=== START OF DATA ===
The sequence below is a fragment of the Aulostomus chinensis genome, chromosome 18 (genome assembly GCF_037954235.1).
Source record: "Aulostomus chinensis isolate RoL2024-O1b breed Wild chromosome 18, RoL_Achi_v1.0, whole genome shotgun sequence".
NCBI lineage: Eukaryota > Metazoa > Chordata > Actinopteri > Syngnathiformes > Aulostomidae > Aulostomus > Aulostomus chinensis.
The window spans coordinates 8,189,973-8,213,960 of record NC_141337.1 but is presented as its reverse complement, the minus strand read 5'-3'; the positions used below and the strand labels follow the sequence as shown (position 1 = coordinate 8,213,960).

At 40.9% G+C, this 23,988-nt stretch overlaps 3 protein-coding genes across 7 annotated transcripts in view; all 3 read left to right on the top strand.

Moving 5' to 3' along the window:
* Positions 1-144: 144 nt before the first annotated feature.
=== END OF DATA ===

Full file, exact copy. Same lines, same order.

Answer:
The sequence below is a fragment of the Aulostomus chinensis genome, chromosome 18 (genome assembly GCF_037954235.1).
Source record: "Aulostomus chinensis isolate RoL2024-O1b breed Wild chromosome 18, RoL_Achi_v1.0, whole genome shotgun sequence".
NCBI lineage: Eukaryota > Metazoa > Chordata > Actinopteri > Syngnathiformes > Aulostomidae > Aulostomus > Aulostomus chinensis.
The window spans coordinates 8,189,973-8,213,960 of record NC_141337.1 but is presented as its reverse complement, the minus strand read 5'-3'; the positions used below and the strand labels follow the sequence as shown (position 1 = coordinate 8,213,960).

At 40.9% G+C, this 23,988-nt stretch overlaps 3 protein-coding genes across 7 annotated transcripts in view; all 3 read left to right on the top strand.

Moving 5' to 3' along the window:
* Positions 1-144: 144 nt before the first annotated feature.